Accepting Help


Drawing by Alexis Hansen

Sarah Jenson and Hannah White

Many of us see accepting help – or, heaven forbid, asking for it – as a weakness.  Plenty
of us want to reach out and help people, yet when people want to help us, we turn them away,
thinking that we are far too independent to need help.  Perhaps the times we most need help are
the times we are most determined to refuse it.
When a girl is freezing half to death and a guy offers his jacket, the common response is,
“No, I’m fine.”  When we forgot lunch and our friends offer food, we say that we don’t need it,
despite not having eaten since seven in the morning.
When you failed a test and are crying in the hall, someone may ask if you’re okay, and
you tell them that you’re perfectly fine, even though you would love nothing more than to talk
about it.
Why do we think that it’s somehow polite to turn down help when we truly need it?
From trivial to serious things, we expect ourselves to be able to handle everything on our own.
Somewhere along the line, we stopped letting our moms patch up our scraped knees and decided
that we could deal with the pain instead.  We think that we’re being strong and independent by
refusing help, but our lives would be much easier if we were just humble enough to accept it.  In
reality, being humble takes more strength than being proud.  Everyone needs help sometimes,
and we have to learn that.
Accepting help isn’t the only issue.  We cannot bear the idea of asking for it.  In fact, we
have gotten so good at it that people don’t know when we need help, and then we won’t ask for
it.  We get into a vicious cycle: 1) we don’t ask for help, 2) we don’t get help, 3) we think no one
cares, 4) we don’t ask for help.  We don’t want to feel like a bother or make people feel obligated
to help us.
We don’t want to ask for help to carry all our books because we don’t want people to
think that we can’t handle it.  When we’re overwhelmed with life, we don’t want to ask to talk to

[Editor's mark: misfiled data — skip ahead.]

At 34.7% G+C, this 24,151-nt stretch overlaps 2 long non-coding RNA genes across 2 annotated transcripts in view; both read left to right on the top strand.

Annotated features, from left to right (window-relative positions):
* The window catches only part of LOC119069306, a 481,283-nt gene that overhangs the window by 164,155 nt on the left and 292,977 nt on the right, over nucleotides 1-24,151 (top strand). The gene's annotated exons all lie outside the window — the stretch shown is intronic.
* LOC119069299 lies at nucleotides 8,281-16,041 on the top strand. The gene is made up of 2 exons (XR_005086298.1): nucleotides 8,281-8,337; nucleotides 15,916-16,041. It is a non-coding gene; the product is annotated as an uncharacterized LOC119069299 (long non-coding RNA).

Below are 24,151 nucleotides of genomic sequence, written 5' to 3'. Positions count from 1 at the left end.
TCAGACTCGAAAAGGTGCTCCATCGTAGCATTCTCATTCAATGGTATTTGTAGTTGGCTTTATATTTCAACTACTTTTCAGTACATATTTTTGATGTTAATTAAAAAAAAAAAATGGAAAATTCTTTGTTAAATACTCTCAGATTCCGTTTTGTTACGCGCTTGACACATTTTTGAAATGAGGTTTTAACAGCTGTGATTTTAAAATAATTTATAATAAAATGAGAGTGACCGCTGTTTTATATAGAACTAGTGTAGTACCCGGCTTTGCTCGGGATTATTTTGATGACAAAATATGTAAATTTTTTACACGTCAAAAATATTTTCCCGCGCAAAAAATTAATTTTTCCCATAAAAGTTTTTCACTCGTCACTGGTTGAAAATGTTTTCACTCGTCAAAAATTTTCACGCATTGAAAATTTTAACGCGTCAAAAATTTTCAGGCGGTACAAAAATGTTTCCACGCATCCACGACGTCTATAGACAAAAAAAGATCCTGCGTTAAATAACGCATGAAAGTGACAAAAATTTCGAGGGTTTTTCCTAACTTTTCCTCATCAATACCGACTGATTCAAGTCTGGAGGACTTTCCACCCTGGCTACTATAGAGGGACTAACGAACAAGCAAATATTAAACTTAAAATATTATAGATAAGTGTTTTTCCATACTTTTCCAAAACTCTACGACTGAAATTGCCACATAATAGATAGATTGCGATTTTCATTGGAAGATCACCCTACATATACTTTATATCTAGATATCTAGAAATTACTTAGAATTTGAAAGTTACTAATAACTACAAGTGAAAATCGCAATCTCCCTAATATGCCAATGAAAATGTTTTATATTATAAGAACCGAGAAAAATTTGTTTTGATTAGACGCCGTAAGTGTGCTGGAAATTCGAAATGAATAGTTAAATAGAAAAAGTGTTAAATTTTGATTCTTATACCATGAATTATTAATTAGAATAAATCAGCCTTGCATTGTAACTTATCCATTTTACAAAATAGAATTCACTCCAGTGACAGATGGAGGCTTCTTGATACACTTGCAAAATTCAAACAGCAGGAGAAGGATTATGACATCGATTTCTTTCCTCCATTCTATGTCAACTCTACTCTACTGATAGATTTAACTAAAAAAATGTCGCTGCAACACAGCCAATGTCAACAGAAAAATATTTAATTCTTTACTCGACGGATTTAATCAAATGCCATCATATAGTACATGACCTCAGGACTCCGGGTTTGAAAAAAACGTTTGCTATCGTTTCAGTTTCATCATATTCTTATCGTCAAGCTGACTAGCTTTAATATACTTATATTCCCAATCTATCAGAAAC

someone for fear of being a nuisance.
This idea of not being willing to be helped is more than just silliness – it’s feeding a
society where pride gets in the way of mental, emotional, and physical health. It’s not healthy to
try and make it through life alone. The outcome is to inevitably end up washed out, tired,
stressed, and feeling like a failure for not being able to handle our lives.
In school settings, it’s almost impossible to get by without help from teachers or study
groups.  Teachers don’t look down on us for not comprehending material; in fact, they want us to
ask questions so that we can find understanding.  English teacher Miss Fredrickson said, “When \
a student actually accepts help, it demonstrates a willingness to change, and I think that’s
important for learning.”
In addition to helping with academics, accepting help from others actually strengthens
relationships. The Online Psychology Degrees website said that one way to get people to like us
is to ask them for help. It makes us seem vulnerable, and therefore less arrogant and jerkish, and
it provides an opportunity for the other person to help, which is something that many people like
to do.
We need to realize that being vulnerable is not the same as being weak. There’s nothing
needy or whiny about opening up to help. It takes strength to decide that you need support.
It is not a failing to need help.  All of us need it at some point.  Nobody can handle
everything on their own.  There’s not a soul alive that isn’t going through something hard;
there’s not a soul alive that doesn’t need help sometimes. It is time for us to lay down our pride
and accept help from the people who genuinely want to give it.